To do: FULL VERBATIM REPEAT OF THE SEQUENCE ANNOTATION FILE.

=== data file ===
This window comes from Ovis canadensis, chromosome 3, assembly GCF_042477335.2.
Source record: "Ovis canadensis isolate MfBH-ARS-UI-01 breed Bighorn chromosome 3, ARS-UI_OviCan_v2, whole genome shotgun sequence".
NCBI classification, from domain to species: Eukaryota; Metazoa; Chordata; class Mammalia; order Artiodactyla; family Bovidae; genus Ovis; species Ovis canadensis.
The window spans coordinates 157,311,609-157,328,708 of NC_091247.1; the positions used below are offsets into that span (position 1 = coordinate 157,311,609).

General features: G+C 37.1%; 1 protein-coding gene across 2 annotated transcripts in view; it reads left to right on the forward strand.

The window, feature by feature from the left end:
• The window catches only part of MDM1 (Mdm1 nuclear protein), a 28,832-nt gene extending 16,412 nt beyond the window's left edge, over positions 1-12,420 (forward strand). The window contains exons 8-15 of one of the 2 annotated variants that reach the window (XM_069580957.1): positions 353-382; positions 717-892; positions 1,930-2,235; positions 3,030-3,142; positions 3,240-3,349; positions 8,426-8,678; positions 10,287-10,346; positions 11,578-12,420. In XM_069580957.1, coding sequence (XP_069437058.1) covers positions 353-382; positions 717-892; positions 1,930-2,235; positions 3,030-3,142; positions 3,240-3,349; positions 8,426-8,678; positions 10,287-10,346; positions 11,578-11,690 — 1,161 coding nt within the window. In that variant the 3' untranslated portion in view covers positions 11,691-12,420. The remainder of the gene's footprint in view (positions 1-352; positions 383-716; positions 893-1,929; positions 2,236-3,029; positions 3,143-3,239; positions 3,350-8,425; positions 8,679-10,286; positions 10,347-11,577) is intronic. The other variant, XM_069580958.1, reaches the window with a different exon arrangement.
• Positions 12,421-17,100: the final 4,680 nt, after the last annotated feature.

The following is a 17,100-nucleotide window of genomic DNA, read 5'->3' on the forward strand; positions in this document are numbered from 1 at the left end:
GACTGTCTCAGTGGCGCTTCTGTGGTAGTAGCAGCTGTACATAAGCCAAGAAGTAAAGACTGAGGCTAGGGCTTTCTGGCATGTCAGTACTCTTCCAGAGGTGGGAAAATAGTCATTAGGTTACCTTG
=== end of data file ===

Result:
This window comes from Ovis canadensis, chromosome 3, assembly GCF_042477335.2.
Source record: "Ovis canadensis isolate MfBH-ARS-UI-01 breed Bighorn chromosome 3, ARS-UI_OviCan_v2, whole genome shotgun sequence".
NCBI classification, from domain to species: Eukaryota; Metazoa; Chordata; class Mammalia; order Artiodactyla; family Bovidae; genus Ovis; species Ovis canadensis.
The window spans coordinates 157,311,609-157,328,708 of NC_091247.1; the positions used below are offsets into that span (position 1 = coordinate 157,311,609).

General features: G+C 37.1%; 1 protein-coding gene across 2 annotated transcripts in view; it reads left to right on the forward strand.

The window, feature by feature from the left end:
• The window catches only part of MDM1 (Mdm1 nuclear protein), a 28,832-nt gene extending 16,412 nt beyond the window's left edge, over positions 1-12,420 (forward strand). The window contains exons 8-15 of one of the 2 annotated variants that reach the window (XM_069580957.1): positions 353-382; positions 717-892; positions 1,930-2,235; positions 3,030-3,142; positions 3,240-3,349; positions 8,426-8,678; positions 10,287-10,346; positions 11,578-12,420. In XM_069580957.1, coding sequence (XP_069437058.1) covers positions 353-382; positions 717-892; positions 1,930-2,235; positions 3,030-3,142; positions 3,240-3,349; positions 8,426-8,678; positions 10,287-10,346; positions 11,578-11,690 — 1,161 coding nt within the window. In that variant the 3' untranslated portion in view covers positions 11,691-12,420. The remainder of the gene's footprint in view (positions 1-352; positions 383-716; positions 893-1,929; positions 2,236-3,029; positions 3,143-3,239; positions 3,350-8,425; positions 8,679-10,286; positions 10,347-11,577) is intronic. The other variant, XM_069580958.1, reaches the window with a different exon arrangement.
• Positions 12,421-17,100: the final 4,680 nt, after the last annotated feature.

The following is a 17,100-nucleotide window of genomic DNA, read 5'->3' on the forward strand; positions in this document are numbered from 1 at the left end:
GACTGTCTCAGTGGCGCTTCTGTGGTAGTAGCAGCTGTACATAAGCCAAGAAGTAAAGACTGAGGCTAGGGCTTTCTGGCATGTCAGTACTCTTCCAGAGGTGGGAAAATAGTCATTAGGTTACCTTG